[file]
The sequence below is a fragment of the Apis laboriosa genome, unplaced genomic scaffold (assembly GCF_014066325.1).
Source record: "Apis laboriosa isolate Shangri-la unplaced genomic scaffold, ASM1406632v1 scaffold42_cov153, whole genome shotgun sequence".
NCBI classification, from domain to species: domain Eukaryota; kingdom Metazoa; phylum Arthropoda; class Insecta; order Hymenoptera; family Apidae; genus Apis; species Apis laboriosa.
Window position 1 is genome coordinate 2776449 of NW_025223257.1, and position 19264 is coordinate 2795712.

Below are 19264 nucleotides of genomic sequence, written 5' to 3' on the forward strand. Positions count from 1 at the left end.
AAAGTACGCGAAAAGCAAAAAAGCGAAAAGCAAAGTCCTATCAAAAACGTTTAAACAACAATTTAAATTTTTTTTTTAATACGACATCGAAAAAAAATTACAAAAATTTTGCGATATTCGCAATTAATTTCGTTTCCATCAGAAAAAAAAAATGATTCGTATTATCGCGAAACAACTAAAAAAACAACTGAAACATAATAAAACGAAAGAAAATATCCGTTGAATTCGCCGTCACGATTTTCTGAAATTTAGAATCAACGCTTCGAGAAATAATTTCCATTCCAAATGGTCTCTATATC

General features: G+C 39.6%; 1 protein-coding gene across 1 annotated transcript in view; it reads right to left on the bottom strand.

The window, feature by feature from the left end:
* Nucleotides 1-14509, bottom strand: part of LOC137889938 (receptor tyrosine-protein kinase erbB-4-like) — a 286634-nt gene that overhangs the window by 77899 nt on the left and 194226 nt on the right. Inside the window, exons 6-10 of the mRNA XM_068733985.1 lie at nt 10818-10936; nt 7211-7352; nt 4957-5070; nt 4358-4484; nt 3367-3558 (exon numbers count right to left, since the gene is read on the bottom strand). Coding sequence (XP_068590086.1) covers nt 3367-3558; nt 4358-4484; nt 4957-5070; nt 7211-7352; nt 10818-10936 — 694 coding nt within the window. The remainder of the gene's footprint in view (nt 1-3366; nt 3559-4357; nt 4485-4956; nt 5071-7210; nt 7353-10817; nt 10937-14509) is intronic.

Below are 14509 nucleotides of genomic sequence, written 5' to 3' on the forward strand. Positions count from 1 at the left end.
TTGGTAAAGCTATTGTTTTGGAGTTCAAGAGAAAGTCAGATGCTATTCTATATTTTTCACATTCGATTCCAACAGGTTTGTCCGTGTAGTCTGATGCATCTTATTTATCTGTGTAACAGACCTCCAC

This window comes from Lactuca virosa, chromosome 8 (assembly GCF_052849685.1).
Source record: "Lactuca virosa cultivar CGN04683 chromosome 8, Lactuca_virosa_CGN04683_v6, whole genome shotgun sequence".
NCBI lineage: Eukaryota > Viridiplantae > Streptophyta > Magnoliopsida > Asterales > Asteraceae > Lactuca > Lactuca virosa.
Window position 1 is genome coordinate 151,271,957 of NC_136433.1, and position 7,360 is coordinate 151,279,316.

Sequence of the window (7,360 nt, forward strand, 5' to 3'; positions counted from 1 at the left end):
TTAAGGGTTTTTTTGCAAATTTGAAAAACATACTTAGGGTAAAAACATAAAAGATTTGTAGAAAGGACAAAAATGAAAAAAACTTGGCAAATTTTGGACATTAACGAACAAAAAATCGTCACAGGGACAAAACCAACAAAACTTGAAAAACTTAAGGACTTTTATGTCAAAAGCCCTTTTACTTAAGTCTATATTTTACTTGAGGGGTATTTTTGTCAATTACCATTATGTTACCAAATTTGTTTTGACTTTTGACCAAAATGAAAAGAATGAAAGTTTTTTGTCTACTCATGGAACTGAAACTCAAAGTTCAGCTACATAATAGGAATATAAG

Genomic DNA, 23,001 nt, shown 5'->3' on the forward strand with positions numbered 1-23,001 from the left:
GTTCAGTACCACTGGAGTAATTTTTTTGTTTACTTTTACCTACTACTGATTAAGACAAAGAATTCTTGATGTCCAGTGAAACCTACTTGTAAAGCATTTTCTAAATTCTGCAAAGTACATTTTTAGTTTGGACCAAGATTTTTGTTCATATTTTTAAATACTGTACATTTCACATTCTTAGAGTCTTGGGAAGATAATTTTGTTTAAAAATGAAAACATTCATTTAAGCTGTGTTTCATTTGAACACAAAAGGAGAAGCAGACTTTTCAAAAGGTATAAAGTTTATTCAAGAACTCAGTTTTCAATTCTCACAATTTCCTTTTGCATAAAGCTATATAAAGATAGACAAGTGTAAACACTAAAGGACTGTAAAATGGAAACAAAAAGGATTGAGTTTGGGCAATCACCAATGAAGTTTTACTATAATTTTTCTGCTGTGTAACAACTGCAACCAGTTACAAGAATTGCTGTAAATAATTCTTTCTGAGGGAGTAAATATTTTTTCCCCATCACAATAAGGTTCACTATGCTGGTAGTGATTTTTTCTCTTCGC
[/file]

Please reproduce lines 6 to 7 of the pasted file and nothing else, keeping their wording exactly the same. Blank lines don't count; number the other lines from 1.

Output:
AAAGTACGCGAAAAGCAAAAAAGCGAAAAGCAAAGTCCTATCAAAAACGTTTAAACAACAATTTAAATTTTTTTTTTAATACGACATCGAAAAAAAATTACAAAAATTTTGCGATATTCGCAATTAATTTCGTTTCCATCAGAAAAAAAAAATGATTCGTATTATCGCGAAACAACTAAAAAAACAACTGAAACATAATAAAACGAAAGAAAATATCCGTTGAATTCGCCGTCACGATTTTCTGAAATTTAGAATCAACGCTTCGAGAAATAATTTCCATTCCAAATGGTCTCTATATC

General features: G+C 39.6%; 1 protein-coding gene across 1 annotated transcript in view; it reads right to left on the bottom strand.